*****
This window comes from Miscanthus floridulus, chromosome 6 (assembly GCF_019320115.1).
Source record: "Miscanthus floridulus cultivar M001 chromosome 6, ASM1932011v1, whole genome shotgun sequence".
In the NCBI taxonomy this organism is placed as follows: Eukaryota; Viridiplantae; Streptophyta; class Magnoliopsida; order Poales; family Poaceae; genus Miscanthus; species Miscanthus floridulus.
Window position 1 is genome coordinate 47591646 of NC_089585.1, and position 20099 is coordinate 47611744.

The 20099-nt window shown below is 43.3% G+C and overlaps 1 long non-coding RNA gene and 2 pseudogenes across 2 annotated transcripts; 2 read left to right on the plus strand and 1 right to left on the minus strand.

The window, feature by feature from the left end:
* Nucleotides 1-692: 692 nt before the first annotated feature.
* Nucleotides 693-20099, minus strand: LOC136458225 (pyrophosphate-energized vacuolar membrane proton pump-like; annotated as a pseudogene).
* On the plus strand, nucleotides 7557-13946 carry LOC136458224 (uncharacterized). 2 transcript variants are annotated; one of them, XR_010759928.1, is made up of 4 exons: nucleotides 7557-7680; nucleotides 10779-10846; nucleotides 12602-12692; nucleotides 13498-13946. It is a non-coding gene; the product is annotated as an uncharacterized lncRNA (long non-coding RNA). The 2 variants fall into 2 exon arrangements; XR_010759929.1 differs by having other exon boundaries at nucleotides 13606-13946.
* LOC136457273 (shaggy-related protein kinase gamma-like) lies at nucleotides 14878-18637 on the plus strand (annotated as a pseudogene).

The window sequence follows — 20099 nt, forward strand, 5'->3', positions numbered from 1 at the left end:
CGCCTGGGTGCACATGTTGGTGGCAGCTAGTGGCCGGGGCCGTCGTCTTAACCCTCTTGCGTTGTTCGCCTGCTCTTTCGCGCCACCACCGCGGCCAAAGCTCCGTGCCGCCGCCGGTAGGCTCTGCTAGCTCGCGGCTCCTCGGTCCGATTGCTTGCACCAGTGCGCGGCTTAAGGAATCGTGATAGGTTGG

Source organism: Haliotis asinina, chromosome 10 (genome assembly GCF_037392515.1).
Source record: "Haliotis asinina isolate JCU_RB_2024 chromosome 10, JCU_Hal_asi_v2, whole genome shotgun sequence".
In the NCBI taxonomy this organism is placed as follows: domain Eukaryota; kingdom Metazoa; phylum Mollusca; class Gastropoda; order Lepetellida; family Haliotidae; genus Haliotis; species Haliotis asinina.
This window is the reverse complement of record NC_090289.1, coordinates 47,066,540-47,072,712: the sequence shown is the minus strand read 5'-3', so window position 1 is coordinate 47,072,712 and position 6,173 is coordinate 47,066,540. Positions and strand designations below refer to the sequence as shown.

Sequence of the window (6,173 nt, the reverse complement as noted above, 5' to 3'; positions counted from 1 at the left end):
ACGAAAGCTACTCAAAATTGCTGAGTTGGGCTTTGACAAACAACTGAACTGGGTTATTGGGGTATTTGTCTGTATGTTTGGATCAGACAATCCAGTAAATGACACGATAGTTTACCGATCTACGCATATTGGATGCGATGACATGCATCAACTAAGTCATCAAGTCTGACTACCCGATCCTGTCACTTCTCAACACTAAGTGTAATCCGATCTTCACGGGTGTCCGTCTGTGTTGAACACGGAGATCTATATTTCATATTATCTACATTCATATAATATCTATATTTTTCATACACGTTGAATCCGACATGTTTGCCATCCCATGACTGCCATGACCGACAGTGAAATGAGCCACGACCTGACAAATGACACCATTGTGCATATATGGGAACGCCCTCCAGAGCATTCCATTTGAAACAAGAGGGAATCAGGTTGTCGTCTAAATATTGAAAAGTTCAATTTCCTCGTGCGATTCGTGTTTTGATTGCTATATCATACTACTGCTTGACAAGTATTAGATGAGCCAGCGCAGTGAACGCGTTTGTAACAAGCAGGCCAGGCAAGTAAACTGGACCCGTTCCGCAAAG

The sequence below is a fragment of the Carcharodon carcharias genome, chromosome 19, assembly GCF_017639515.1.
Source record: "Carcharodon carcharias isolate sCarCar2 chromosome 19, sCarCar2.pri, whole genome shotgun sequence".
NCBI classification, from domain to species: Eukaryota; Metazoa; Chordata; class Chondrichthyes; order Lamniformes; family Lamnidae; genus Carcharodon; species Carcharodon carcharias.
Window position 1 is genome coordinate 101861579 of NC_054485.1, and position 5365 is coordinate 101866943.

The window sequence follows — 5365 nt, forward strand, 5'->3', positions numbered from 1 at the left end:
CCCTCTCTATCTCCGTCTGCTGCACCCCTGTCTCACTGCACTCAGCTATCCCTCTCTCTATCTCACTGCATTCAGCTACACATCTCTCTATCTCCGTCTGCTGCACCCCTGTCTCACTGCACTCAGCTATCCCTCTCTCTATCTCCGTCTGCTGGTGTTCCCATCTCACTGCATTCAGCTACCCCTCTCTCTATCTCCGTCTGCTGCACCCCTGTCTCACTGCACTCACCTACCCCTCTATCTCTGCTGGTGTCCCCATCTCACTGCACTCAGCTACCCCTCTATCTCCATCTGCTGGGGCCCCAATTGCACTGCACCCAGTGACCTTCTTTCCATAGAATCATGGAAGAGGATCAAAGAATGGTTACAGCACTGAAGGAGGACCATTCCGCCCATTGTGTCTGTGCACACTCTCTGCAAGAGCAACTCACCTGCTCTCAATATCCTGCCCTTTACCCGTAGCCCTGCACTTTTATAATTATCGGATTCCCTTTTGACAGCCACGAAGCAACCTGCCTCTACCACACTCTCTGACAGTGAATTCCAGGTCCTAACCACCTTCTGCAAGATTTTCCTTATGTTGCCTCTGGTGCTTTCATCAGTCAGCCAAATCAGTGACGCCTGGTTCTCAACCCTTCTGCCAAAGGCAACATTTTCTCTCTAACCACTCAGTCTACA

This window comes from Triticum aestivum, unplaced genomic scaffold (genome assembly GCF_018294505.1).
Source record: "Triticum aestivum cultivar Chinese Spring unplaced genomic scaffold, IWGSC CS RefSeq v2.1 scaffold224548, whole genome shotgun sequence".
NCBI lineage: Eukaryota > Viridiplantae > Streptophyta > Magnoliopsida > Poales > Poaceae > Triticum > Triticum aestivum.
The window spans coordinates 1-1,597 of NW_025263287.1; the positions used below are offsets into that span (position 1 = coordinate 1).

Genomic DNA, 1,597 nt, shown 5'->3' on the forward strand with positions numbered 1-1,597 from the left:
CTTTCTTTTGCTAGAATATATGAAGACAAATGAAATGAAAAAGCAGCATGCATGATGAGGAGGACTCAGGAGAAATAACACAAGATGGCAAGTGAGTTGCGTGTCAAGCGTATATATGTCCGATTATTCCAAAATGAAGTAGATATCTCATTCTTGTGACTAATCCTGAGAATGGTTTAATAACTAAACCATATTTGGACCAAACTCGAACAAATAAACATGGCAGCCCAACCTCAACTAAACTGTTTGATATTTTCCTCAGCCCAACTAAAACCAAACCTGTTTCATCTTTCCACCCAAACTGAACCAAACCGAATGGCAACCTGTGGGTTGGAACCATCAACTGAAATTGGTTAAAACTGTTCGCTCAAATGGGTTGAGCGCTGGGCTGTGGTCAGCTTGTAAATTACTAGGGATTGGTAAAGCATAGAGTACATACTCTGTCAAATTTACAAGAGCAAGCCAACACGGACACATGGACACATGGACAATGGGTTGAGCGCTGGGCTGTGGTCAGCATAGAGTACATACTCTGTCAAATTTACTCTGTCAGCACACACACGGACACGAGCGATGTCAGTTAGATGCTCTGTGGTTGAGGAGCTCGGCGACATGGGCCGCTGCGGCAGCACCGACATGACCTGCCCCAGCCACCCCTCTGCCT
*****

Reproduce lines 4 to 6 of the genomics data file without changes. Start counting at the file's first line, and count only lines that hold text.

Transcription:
Window position 1 is genome coordinate 47591646 of NC_089585.1, and position 20099 is coordinate 47611744.

The 20099-nt window shown below is 43.3% G+C and overlaps 1 long non-coding RNA gene and 2 pseudogenes across 2 annotated transcripts; 2 read left to right on the plus strand and 1 right to left on the minus strand.

The window, feature by feature from the left end: